Success doesn’t happen by accident.
To prove it, look no further than some of the most powerful people in business: Facebook CEO Mark Zuckerberg, COO Sheryl Sandberg, Amazon CEO Jeff Bezos, and billionaire investor Mark Cuban.
We compiled some of these leaders’ best habits – and one bad one, for good measure – to help understand how they got where they are today.
Read for the best and worst habits of these successful people:
Mark Zuckerberg is famously frugal
Mark Zuckerberg is worth more than $US50 billion, but he certainly doesn’t flaunt it.
Although he could afford any car he wanted, Zuckerberg drives a black Volkswagen GTI with a manual transmission worth $US30,000.
He married his wife Priscilla Chan in their backyard, and on their honeymoon in Italy, the two were seen eating at a McDonald’s.
And then there’s his famous uniform of a grey T-shirt and jeans. It’s not quite as frugal as it looks – each T-shirt reportedly costs upwards of $US300 – but it’s still considerably less expensive than the wardrobes of some of his billionaire peers.
Zuckerberg sets challenges for himself
Zuckerberg has made an annual tradition of setting a challenge for himself to complete in the coming year.
His previous challenges have included running a mile every day, reading a new book every two weeks, learning Mandarin, and building an AI for his home.
But he has at least one bad habit: The first thing he does every morning is check his phone
Zuckerberg routinely checks Facebook, Messenger, and WhatsApp first thing in the morning.
You might excuse the CEO, seeing as he owns the company behind the apps, but even Zuckerberg acknowledges it’s a bad habit.
“It’s a pretty sad situation, to be honest,” he said in a Facebook Live Q&A. “I have contacts and I can’t see very well. And before I put my contacts in I often look to see what is going on Facebook.
“I’m very near-sighted,” he added, gesturing that he has to hold the phone close to his face.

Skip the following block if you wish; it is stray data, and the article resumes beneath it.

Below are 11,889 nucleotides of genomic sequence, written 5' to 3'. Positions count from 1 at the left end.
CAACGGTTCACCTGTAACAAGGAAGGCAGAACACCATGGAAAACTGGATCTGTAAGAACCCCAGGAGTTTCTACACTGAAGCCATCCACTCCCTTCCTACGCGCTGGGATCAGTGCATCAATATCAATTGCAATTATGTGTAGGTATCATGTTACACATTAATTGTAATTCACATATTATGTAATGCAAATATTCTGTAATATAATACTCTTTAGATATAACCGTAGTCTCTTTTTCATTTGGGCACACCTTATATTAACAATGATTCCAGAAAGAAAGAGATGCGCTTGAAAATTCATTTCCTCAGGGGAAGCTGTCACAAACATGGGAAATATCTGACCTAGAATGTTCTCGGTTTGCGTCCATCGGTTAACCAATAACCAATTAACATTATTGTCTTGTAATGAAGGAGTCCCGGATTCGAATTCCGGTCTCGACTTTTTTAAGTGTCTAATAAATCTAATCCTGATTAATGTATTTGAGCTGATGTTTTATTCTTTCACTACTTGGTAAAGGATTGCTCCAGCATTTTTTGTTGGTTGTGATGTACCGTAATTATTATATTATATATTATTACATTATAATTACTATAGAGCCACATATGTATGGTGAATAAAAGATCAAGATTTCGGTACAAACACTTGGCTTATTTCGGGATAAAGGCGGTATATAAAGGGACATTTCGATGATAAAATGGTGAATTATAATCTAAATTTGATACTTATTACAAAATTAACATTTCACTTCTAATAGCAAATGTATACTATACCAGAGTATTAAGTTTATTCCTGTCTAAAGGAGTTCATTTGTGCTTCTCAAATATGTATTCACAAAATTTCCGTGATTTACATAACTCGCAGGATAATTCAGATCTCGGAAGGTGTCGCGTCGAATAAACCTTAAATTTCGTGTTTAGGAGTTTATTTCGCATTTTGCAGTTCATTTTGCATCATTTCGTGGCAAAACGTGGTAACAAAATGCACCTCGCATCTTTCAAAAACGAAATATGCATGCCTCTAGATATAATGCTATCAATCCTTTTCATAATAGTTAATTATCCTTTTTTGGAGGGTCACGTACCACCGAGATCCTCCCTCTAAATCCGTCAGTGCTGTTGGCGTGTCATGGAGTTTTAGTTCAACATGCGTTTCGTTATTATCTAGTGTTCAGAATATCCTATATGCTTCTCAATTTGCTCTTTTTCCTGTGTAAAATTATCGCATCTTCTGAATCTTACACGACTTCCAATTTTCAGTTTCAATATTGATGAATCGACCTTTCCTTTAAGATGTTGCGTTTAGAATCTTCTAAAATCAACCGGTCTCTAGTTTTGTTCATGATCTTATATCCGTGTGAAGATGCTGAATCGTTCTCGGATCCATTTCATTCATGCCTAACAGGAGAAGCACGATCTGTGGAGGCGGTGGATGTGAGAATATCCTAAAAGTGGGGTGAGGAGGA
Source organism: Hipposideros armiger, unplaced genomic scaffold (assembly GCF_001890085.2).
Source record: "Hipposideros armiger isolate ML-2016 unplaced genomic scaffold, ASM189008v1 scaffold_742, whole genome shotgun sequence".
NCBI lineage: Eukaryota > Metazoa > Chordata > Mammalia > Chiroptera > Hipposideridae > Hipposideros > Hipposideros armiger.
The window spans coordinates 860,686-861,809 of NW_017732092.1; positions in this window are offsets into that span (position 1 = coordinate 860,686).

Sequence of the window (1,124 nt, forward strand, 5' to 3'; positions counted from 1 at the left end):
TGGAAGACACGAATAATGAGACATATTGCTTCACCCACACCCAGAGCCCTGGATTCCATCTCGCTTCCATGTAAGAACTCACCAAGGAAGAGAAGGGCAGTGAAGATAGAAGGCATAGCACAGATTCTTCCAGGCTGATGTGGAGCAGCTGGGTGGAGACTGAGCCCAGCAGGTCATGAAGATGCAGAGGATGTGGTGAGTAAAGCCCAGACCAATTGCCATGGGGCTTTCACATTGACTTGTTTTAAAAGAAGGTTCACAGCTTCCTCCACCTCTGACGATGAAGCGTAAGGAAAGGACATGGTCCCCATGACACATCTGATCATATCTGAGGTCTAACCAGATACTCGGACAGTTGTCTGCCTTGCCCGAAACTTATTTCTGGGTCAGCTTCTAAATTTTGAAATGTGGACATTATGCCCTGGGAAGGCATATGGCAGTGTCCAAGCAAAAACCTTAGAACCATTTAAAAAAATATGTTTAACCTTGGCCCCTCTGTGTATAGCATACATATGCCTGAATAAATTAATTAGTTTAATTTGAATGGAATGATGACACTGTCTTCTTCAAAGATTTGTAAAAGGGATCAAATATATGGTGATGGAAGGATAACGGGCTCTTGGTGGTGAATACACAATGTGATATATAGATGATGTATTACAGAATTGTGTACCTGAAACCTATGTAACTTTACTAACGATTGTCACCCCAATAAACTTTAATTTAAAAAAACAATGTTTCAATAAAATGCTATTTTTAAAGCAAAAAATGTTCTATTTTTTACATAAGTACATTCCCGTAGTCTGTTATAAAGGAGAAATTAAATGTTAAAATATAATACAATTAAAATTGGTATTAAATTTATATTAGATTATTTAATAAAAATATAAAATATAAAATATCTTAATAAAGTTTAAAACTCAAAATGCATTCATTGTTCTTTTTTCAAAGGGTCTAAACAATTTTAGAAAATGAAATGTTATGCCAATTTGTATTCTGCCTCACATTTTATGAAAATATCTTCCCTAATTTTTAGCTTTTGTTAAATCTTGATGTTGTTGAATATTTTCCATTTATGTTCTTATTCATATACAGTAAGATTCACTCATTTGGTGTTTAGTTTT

Jeff Bezos gets eight hours of sleep a night
Amazon CEO Jeff Bezos is one of several ultra-successful people who are fierce advocates for getting eight hours of sleep a night.
“I’m more alert and I think more clearly” after eight hours of sleep, Bezos told The Wall Street Journal in 1999. “I just feel so much better all day long if I’ve had eight hours.”
He sets himself up for a productive day by not scheduling early-morning meetings and eating breakfast with his wife
Bezos spends quality time with his wife, MacKenzie Bezos, and their four children, by clearing his schedule of early morning meetings and eating a leisurely breakfast with them.
“I wanted her to get the best hours of my day,” he told The Journal.
Bezos washes the dishes every night
Despite being the richest man in the world, Bezos sets an example by washing the dishes at home every night.
“I’m pretty convinced it’s the sexiest thing I do,” he told Business Insider CEO Henry Blodget.
But the billionaire also has a bad tendency of getting snappy with employees who tell him the wrong things
Bezos has reportedly been heard saying a number of biting, sarcastic, and even downright mean remarks to Amazon employees when he hears something he doesn’t like, according to an excerpt from a book about the CEO.
“If an employee does not have the right answers or tries to bluff, or takes credit for someone else’s work, or exhibits a whiff of internal politics, uncertainty, or frailty in the heat of battle-a blood vessel in Bezos’s forehead bulges and his filter falls away,” author Brad Stone wrote in “The Everything Store: Jeff Bezos and the Age of Amazon.”